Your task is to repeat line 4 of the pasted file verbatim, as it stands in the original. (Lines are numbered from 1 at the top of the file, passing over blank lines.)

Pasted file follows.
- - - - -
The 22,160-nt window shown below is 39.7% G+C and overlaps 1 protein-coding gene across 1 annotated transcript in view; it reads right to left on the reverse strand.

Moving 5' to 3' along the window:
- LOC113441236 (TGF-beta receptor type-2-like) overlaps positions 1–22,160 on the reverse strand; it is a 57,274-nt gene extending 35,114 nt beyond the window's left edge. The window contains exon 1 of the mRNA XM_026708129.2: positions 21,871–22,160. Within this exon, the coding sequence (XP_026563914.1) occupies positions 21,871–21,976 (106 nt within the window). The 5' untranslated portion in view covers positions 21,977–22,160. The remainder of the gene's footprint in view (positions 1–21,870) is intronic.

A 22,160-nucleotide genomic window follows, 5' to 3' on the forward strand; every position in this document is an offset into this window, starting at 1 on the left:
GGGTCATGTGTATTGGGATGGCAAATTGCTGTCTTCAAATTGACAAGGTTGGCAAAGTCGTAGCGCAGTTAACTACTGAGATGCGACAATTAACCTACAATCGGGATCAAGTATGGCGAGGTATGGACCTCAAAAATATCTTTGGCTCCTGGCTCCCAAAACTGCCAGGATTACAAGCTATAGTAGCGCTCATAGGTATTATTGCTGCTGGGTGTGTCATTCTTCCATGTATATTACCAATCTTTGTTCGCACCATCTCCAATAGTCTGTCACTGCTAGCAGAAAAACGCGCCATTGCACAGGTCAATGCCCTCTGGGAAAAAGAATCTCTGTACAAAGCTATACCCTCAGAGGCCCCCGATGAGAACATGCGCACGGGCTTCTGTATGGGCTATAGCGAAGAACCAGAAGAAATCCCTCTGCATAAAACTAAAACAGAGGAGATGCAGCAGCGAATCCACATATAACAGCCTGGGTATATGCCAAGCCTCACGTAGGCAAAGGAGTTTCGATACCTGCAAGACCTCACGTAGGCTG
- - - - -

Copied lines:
A 22,160-nucleotide genomic window follows, 5' to 3' on the forward strand; every position in this document is an offset into this window, starting at 1 on the left: